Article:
West Xtra: Moon players get good lesson
Moon Area's Michaela Guttierrez tries to maneuver around Yough's Mikayla Mance during a WPIAL quarterfinal match.
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With 39 total players on the roster, the Moon Area girls' soccer team is one of the biggest in the WPIAL.
Coach Bill Pfeifer wanted to make sure all 39 players and their families got to experience a higher level of girls' soccer.
With the No. 2-seed Tigers set to take on No. 1 Mars in a highly anticipated clash of soccer powerhouses, Pfeifer dressed all 39 of his players and had them travel together to Chartiers Valley for the WPIAL Class AA final on Saturday.
"These kids had never been there before," said Pfeifer who has coached the Tigers to two WPIAL championship games and two PIAA championship games since 2004. "I brought the whole team, every player was there. We do everything as a team."
Many of the families of the younger players who play mostly on the ninth grade and junior varsity team were wondering why their kids had to go to a game they were likely not going to play in.
They soon found out why.
Moon and Mars battled as many expected from the top two Class AA teams in the area. In a fast-paced, back-and-forth game, Moon took an early lead, Mars tied things up late in the game and the teams played to a tie in regulation. Then it went to overtime and a second overtime and then a shootout and then overtime of the shootout.
Finally, Mars prevailed, winning its third consecutive WPIAL Class AA final, 2-1, on a 6-5 advantage in penalty kicks.
"Some of the parents had never seen a game like that before, that fast, two very good teams with 22 very good players and very good players coming off the bench," Pfeifer said. "They saw the game at a different level, different speed, the athleticism of the kids, how they run, how well they play.
"At first they couldn't understand why their kids had to come to the game. After the game, it opened their eyes up. It was the next step, the next level of soccer."
Moon went 17-1 in the regular season. In the playoffs it earned the No. 2 seed and it shut out No. 15 Beaver, 7-0, and No. 7 Yough, 4-0. In the WPIAL semifinals it got past No. 3 Central Valley, 2-1, to set up the showdown with Mars (19-1-1).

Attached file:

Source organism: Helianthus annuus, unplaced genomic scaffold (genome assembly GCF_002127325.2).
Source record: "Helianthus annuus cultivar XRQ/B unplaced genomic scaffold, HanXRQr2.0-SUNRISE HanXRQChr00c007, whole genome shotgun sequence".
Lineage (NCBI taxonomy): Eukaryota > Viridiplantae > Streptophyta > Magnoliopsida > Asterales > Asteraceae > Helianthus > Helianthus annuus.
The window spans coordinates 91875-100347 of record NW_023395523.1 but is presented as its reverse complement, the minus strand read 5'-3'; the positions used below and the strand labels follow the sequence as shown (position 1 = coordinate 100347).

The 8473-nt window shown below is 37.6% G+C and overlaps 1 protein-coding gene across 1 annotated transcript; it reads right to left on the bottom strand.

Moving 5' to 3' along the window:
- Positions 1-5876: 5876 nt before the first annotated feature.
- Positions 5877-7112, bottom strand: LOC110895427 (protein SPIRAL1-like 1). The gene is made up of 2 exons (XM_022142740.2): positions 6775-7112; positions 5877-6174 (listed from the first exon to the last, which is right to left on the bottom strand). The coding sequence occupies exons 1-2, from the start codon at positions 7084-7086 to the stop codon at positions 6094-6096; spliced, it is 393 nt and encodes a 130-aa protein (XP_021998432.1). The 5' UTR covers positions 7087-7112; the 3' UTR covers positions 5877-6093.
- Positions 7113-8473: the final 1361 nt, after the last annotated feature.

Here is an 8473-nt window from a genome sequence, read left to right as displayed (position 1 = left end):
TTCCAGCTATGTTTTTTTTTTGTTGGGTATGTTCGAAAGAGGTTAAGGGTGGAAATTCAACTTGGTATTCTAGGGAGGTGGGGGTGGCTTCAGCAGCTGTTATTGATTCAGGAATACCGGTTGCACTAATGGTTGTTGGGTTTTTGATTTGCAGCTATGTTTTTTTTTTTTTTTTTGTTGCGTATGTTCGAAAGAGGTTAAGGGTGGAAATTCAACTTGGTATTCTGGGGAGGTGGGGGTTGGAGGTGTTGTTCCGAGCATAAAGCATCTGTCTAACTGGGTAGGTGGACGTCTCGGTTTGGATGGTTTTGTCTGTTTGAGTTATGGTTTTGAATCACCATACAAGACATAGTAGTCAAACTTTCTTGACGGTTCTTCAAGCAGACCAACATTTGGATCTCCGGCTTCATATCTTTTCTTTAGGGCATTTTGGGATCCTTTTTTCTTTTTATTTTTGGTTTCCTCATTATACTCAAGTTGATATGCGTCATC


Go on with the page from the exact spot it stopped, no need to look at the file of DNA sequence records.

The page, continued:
"I figured we would be the number two seed, Mars was still the WPIAL and state champion," Pfeifer said. "We were expected to get to the finals, but you can't skip anybody. All 39 players got WPIAL medals. There are a lot of great players who have been through the WPIAL who have never won a medal and these kids have one."
Moon (21-2) rebounded from its tough title game loss to defeat District 6 champion Forest Hills, 3-0, Tuesday in the first round of the PIAA playoffs.
This was Moon's first year playing in Class AA after moving down from the WPIAL's highest classification. The Tigers had an easy go at things in Class AA, rarely being challenged during section games.
Pfeifer was more impressed with his team's attitude rather than its performance during the blowout wins.
His starters were often times benched with plenty of time remaining in the first half. Nobody was aiming to get a hat trick, the team only had one in the regular season and one in the playoffs.
There were games where nine different players scored goals. Overall this season nine players topped 10 goals and only one, senior forward Antonia Grese, topped 20, leading the team with 25.
"I think they played outstanding," Pfeifer said. "They showed a lot of class. They didn't go out to embarrass anyone. They didn't complain when they had to come off the field, they accepted it very well.
"Some of these kids could have been 40- or 50-goal scorers. It may have hurt their statistics, but for being high school players, they were very professional."
Moon certainly has the ability to make a run in the PIAA playoffs and with 29 players on the roster returning next season, the Tigers appear to be a contender in Class AA for years to come.
"The kids trained hard all year," Pfeifer said. "They knew what they wanted to do was not score 20 goals during the regular season, but get to that next level in the WPIAL final. They see the bigger picture."